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My Lords, I sense there has been a bit of a change in the composition of the House—I cannot imagine why, because we have reached some of the more interesting elements of the Bill. Had the noble Viscount, Lord Ridley, who is absent, been present, he might have learnt quite a lot. That will help me avoid the more sharply put questions.
Amendment 27 is a probing amendment in the sense that it is there to invite the Government to set out their plans, should they be necessary, in relation to GSP, the EU’s generalised scheme of preference. It is open to a wider range of issues, and in his dual capacity as Minister responsible for development, the noble Lord, Lord Bates, might well have a view that will add to our overall understanding of where we are. The noble Lord, Lord Lansley, has a similar amendment, although it is much more detailed and sharply drafted than mine is, and I look forward to hearing his comments.
It can be said in very few words that one of the things that one gets by being part of the EU is participation in schemes of the type that is being discussed here, which is an attempt to try to bring some sort of structure and order to the way in which trading relationships can sometimes impact on development activity and vice versa, by recognising that very often a good trading opportunity in a developing country is perhaps going to do more than any amount of aid, however well delivered and whatever focus it has. On the other hand, the impact of either favourable tariffs, reduced costs or support for various aspects of work on the trading side of that relationship can have quite a devastating effect.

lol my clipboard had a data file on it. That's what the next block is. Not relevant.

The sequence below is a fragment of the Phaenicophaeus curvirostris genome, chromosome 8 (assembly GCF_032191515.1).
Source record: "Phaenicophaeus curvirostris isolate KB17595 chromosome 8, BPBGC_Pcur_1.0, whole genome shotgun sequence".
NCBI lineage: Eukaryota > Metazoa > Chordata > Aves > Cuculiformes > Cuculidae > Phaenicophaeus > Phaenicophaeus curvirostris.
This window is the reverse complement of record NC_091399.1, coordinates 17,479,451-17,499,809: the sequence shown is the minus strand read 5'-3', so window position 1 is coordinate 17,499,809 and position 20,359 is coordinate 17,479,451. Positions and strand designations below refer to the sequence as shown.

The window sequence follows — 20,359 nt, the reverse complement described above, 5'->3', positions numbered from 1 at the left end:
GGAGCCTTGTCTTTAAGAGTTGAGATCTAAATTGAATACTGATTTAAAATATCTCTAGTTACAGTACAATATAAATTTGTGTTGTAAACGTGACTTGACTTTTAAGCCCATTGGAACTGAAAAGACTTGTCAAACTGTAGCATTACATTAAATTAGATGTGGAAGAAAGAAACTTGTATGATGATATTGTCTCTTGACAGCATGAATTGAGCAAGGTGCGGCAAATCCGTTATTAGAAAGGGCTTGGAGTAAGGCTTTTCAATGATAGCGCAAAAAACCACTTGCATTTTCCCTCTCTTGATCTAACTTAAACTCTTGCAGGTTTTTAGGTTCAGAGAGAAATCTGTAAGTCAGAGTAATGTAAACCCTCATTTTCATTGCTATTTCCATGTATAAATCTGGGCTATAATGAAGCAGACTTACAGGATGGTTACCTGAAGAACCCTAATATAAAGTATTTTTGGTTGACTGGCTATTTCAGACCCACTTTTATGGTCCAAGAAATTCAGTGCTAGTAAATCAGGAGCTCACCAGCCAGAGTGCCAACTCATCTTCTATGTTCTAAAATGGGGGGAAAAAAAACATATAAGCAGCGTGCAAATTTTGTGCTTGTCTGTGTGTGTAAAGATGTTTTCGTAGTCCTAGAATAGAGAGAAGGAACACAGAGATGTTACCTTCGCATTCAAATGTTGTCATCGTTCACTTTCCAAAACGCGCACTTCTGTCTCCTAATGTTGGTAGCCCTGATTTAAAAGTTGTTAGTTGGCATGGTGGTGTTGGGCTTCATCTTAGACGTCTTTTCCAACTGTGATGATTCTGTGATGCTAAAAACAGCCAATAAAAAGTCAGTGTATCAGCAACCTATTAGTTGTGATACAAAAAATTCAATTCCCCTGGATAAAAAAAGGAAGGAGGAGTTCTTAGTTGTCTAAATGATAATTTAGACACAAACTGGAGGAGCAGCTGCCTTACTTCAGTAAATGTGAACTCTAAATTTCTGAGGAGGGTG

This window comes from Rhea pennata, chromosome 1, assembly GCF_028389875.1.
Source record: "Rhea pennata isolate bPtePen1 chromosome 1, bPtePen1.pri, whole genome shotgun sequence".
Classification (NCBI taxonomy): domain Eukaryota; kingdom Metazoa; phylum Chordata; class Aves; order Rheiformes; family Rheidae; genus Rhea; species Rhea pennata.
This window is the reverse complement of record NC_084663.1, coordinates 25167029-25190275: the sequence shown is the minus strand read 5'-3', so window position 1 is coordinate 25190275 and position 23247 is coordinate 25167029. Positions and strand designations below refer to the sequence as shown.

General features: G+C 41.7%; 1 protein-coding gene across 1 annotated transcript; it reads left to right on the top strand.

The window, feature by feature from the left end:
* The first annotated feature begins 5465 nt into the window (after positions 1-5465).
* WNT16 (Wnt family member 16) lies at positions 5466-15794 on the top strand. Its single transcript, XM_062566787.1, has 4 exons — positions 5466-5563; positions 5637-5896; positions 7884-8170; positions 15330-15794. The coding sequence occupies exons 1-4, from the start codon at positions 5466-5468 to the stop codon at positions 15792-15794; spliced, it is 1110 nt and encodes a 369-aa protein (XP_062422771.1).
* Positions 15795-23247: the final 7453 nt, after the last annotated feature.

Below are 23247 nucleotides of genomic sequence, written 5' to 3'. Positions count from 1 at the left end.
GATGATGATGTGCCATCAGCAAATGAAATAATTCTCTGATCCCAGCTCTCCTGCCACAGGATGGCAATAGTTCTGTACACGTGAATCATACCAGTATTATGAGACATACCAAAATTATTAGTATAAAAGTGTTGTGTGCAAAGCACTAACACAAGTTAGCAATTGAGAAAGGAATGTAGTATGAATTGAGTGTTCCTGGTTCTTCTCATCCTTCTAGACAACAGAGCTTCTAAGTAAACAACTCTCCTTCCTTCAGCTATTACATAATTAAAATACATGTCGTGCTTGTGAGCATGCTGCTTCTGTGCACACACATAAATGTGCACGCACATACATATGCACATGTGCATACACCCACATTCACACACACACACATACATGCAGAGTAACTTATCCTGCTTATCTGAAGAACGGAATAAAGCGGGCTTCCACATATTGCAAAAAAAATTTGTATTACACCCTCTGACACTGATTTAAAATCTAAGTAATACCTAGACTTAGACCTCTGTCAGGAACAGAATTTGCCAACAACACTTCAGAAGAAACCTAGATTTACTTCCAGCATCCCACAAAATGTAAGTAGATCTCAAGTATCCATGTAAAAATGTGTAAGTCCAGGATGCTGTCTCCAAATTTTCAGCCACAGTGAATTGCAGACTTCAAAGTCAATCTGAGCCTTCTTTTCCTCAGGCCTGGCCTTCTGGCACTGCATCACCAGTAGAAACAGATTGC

It is to the credit of the EU—and I am sure that Ministers have been heavily involved in the shaping of the way this goes—that the GSP arrangement is being set up so that it is constantly monitored. We have recently seen the interim relationship of that. In short, the results are broadly supportive of the way the EU has taken forward this programme, with some reservations in the sense that it is probably too soon to say quite what some of the outcomes will be. It is recognising that there are longer-term benefits that will not be picked up by short-term measuring techniques, and of course there are dangers that come in relation to trying to focus too narrowly on some of the econometric figures without thinking about some of the wider social issues.
The GSP relationship, combined with Everything But Arms arrangements, is a way of seeing development happen in a constructive and progressive way, which is something that we support. In moving this amendment, I invite the Government to respond to the thoughts behind it. I beg to move.